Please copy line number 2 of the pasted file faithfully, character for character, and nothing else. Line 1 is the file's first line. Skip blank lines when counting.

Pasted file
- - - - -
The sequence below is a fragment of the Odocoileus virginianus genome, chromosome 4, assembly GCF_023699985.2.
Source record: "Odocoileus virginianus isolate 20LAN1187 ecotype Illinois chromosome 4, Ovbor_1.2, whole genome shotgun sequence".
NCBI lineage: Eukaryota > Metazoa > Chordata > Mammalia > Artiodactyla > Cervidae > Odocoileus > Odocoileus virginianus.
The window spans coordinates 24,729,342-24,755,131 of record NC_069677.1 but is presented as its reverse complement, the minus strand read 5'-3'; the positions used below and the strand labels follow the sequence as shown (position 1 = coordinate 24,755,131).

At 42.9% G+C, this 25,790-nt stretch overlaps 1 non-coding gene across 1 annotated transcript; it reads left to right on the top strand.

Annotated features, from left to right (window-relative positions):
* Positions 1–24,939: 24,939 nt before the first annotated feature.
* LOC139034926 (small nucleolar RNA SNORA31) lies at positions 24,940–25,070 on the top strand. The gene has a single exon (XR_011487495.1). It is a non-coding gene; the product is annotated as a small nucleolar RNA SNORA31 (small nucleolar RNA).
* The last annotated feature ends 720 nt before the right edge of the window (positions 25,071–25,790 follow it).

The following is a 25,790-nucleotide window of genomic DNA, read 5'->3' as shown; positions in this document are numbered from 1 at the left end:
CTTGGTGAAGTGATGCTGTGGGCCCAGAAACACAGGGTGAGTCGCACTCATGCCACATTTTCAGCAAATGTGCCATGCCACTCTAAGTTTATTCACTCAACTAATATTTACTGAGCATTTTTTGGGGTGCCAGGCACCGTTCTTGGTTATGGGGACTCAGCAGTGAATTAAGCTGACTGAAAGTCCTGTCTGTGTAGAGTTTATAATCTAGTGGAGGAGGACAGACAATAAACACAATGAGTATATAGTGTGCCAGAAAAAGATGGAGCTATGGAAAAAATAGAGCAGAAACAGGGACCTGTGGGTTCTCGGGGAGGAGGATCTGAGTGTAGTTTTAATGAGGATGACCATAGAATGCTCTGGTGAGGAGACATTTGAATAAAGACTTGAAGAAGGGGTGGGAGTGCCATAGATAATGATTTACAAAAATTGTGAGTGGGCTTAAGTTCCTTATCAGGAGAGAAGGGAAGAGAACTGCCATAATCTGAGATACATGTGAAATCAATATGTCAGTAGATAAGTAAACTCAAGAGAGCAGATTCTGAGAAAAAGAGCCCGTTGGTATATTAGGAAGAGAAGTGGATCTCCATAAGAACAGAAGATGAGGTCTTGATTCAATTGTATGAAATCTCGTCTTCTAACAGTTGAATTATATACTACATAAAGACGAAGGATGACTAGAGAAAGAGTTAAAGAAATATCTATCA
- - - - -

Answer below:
Source record: "Odocoileus virginianus isolate 20LAN1187 ecotype Illinois chromosome 4, Ovbor_1.2, whole genome shotgun sequence".